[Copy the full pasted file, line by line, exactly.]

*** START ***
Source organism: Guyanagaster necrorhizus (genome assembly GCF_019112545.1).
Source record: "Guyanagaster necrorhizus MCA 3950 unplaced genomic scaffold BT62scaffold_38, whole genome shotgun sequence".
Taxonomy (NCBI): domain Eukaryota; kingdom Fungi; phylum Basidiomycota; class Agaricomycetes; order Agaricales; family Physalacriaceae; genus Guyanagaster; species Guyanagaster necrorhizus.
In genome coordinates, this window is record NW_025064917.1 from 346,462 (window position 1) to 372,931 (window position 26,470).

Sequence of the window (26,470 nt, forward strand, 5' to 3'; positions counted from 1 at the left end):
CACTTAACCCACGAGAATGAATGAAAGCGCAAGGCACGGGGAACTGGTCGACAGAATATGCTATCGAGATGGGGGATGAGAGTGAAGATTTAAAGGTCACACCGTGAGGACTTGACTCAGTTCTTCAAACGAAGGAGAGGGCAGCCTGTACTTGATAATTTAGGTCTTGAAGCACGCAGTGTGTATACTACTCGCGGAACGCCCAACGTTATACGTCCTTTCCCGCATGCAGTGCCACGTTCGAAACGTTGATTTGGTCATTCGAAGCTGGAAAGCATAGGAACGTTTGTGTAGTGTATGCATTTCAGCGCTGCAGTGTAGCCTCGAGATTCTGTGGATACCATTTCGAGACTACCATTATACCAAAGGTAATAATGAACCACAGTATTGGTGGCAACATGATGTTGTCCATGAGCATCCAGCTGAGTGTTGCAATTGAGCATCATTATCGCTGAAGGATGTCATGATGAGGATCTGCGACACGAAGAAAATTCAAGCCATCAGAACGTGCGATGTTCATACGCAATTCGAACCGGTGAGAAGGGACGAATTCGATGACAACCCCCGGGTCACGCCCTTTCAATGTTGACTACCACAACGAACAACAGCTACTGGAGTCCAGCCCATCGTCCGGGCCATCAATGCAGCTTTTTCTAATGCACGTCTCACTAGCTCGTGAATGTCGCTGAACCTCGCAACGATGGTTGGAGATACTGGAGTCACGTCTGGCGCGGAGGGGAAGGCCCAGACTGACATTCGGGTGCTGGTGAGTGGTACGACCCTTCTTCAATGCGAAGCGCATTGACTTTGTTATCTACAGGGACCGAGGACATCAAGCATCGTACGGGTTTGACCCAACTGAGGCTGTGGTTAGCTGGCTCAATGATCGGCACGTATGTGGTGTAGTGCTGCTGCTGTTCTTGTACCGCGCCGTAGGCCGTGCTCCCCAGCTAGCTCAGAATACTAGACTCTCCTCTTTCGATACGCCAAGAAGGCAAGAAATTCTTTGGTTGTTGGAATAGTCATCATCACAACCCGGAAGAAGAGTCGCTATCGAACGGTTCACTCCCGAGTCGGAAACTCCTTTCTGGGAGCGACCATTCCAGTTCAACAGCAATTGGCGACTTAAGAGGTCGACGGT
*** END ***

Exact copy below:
Source organism: Guyanagaster necrorhizus (genome assembly GCF_019112545.1).
Source record: "Guyanagaster necrorhizus MCA 3950 unplaced genomic scaffold BT62scaffold_38, whole genome shotgun sequence".
Taxonomy (NCBI): domain Eukaryota; kingdom Fungi; phylum Basidiomycota; class Agaricomycetes; order Agaricales; family Physalacriaceae; genus Guyanagaster; species Guyanagaster necrorhizus.
In genome coordinates, this window is record NW_025064917.1 from 346,462 (window position 1) to 372,931 (window position 26,470).

Sequence of the window (26,470 nt, forward strand, 5' to 3'; positions counted from 1 at the left end):
CACTTAACCCACGAGAATGAATGAAAGCGCAAGGCACGGGGAACTGGTCGACAGAATATGCTATCGAGATGGGGGATGAGAGTGAAGATTTAAAGGTCACACCGTGAGGACTTGACTCAGTTCTTCAAACGAAGGAGAGGGCAGCCTGTACTTGATAATTTAGGTCTTGAAGCACGCAGTGTGTATACTACTCGCGGAACGCCCAACGTTATACGTCCTTTCCCGCATGCAGTGCCACGTTCGAAACGTTGATTTGGTCATTCGAAGCTGGAAAGCATAGGAACGTTTGTGTAGTGTATGCATTTCAGCGCTGCAGTGTAGCCTCGAGATTCTGTGGATACCATTTCGAGACTACCATTATACCAAAGGTAATAATGAACCACAGTATTGGTGGCAACATGATGTTGTCCATGAGCATCCAGCTGAGTGTTGCAATTGAGCATCATTATCGCTGAAGGATGTCATGATGAGGATCTGCGACACGAAGAAAATTCAAGCCATCAGAACGTGCGATGTTCATACGCAATTCGAACCGGTGAGAAGGGACGAATTCGATGACAACCCCCGGGTCACGCCCTTTCAATGTTGACTACCACAACGAACAACAGCTACTGGAGTCCAGCCCATCGTCCGGGCCATCAATGCAGCTTTTTCTAATGCACGTCTCACTAGCTCGTGAATGTCGCTGAACCTCGCAACGATGGTTGGAGATACTGGAGTCACGTCTGGCGCGGAGGGGAAGGCCCAGACTGACATTCGGGTGCTGGTGAGTGGTACGACCCTTCTTCAATGCGAAGCGCATTGACTTTGTTATCTACAGGGACCGAGGACATCAAGCATCGTACGGGTTTGACCCAACTGAGGCTGTGGTTAGCTGGCTCAATGATCGGCACGTATGTGGTGTAGTGCTGCTGCTGTTCTTGTACCGCGCCGTAGGCCGTGCTCCCCAGCTAGCTCAGAATACTAGACTCTCCTCTTTCGATACGCCAAGAAGGCAAGAAATTCTTTGGTTGTTGGAATAGTCATCATCACAACCCGGAAGAAGAGTCGCTATCGAACGGTTCACTCCCGAGTCGGAAACTCCTTTCTGGGAGCGACCATTCCAGTTCAACAGCAATTGGCGACTTAAGAGGTCGACGGT